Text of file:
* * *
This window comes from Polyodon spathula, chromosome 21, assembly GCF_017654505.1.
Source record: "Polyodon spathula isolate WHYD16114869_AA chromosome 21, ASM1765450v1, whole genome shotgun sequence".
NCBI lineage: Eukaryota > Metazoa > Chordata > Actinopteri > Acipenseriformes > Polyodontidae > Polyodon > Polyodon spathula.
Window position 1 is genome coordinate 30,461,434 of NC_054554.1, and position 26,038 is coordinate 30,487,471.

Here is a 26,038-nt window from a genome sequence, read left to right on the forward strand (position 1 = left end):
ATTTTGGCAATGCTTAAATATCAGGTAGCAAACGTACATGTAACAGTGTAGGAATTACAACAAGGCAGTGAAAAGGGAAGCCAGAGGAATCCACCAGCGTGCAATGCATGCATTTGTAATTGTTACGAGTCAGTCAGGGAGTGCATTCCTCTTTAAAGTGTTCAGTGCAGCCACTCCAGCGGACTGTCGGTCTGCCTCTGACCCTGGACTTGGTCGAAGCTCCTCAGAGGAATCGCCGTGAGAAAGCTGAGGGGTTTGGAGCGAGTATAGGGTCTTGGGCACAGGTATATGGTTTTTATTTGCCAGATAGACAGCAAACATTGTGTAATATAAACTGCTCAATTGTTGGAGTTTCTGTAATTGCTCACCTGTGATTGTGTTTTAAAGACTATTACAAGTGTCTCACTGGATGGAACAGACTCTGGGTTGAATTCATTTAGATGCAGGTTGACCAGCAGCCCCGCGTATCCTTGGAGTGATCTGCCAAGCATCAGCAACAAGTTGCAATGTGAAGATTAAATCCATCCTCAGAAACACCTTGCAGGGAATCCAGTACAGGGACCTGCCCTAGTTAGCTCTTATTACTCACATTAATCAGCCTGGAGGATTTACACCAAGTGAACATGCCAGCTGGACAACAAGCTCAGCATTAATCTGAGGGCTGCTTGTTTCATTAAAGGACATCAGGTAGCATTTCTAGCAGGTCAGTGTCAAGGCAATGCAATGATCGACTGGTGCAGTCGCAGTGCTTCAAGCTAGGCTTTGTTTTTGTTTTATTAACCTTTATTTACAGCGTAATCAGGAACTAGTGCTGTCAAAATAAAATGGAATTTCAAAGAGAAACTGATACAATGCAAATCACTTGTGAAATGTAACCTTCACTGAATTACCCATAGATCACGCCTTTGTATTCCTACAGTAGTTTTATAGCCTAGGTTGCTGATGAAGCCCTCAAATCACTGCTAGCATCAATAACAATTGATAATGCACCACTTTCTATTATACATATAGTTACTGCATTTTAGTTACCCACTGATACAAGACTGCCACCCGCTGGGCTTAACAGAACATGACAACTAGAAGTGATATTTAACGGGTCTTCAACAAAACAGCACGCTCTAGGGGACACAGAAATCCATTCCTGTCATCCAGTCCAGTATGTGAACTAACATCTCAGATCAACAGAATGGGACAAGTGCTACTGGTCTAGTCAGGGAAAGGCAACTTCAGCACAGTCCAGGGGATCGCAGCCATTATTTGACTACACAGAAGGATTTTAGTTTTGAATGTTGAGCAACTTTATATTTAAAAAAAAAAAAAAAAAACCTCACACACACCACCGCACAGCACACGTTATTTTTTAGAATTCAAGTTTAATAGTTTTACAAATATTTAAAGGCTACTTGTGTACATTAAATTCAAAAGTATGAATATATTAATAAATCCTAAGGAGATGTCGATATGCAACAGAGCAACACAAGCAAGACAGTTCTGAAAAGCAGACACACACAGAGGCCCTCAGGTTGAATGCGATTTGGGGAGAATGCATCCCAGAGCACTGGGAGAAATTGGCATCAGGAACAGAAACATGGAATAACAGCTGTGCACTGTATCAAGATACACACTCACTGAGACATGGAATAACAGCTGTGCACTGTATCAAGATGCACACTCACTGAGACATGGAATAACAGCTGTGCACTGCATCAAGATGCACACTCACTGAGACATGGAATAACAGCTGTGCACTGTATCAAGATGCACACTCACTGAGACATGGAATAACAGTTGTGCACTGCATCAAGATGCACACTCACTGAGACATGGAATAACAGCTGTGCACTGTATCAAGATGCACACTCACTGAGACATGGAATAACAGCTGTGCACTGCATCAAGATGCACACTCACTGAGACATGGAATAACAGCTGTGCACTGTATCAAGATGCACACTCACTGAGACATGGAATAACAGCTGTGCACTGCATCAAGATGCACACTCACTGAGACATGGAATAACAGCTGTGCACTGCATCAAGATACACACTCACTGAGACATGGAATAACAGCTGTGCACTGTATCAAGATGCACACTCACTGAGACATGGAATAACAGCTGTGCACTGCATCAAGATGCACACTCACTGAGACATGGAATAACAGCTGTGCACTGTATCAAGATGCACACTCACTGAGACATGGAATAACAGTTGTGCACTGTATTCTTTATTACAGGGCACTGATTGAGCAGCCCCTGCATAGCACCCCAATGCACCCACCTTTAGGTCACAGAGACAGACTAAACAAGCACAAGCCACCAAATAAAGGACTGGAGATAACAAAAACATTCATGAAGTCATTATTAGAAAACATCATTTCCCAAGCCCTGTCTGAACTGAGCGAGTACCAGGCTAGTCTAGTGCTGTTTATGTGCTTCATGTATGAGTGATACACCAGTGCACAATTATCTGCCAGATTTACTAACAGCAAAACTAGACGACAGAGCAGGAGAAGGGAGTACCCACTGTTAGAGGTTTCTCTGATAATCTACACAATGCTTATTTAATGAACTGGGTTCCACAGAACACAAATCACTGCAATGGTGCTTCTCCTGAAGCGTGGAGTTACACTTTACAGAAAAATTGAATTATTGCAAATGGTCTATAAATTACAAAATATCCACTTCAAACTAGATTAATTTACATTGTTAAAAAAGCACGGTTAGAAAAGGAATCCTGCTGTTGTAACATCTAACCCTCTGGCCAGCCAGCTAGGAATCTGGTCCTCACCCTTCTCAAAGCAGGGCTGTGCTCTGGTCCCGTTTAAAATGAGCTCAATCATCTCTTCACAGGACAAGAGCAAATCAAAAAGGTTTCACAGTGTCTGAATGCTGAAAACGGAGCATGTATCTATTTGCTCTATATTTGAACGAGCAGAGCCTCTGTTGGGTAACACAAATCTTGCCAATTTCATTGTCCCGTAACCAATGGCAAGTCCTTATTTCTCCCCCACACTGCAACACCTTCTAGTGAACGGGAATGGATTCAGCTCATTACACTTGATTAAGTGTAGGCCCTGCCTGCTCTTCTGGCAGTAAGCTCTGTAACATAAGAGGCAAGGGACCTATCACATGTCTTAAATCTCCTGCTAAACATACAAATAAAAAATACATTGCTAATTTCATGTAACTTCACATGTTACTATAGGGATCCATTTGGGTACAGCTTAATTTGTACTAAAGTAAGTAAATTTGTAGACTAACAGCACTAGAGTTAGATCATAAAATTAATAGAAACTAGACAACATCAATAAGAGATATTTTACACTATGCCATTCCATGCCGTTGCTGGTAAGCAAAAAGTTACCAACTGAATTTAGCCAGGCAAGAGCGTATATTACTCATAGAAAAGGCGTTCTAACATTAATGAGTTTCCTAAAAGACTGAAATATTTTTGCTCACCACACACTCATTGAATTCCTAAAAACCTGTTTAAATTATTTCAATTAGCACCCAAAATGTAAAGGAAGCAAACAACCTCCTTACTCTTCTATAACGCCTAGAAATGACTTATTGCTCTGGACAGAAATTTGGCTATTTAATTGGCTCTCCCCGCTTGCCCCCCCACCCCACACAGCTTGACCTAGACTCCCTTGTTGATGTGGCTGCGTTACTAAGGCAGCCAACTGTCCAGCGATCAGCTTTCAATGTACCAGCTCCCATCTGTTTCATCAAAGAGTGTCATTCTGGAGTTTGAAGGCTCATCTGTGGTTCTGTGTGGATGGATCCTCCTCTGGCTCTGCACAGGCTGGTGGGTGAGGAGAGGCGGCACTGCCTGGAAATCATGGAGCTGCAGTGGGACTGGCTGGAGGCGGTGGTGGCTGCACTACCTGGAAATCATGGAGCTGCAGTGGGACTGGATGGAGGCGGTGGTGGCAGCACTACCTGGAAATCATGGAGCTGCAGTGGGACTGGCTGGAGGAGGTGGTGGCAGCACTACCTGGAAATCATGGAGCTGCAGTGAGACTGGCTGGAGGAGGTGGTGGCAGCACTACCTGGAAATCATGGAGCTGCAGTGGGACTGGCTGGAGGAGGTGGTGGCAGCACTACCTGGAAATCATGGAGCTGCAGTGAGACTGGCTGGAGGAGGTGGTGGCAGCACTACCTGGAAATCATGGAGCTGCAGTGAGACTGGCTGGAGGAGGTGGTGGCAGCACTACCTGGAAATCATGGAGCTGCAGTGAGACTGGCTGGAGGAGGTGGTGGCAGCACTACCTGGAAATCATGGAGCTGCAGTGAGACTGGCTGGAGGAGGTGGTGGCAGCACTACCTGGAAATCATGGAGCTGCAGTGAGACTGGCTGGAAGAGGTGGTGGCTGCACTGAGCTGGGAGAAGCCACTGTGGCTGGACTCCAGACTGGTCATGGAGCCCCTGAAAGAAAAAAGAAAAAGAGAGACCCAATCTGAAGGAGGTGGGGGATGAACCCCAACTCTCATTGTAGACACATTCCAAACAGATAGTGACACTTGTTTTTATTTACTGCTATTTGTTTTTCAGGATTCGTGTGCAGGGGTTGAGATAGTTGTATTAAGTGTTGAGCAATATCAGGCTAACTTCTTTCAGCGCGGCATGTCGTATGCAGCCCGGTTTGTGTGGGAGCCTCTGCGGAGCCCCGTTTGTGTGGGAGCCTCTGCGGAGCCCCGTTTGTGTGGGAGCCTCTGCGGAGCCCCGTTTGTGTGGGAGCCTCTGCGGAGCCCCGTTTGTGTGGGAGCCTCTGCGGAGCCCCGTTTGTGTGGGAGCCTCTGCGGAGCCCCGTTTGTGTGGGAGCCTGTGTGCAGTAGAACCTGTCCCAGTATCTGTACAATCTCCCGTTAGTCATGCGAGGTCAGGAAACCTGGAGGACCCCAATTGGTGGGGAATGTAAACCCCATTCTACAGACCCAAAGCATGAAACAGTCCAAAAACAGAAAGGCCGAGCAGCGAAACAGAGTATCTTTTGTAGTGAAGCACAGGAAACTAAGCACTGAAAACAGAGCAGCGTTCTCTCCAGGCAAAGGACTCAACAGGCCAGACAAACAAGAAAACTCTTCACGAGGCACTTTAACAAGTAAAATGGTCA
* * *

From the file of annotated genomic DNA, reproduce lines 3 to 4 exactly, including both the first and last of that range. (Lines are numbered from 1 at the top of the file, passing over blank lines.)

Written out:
NCBI lineage: Eukaryota > Metazoa > Chordata > Actinopteri > Acipenseriformes > Polyodontidae > Polyodon > Polyodon spathula.
Window position 1 is genome coordinate 30,461,434 of NC_054554.1, and position 26,038 is coordinate 30,487,471.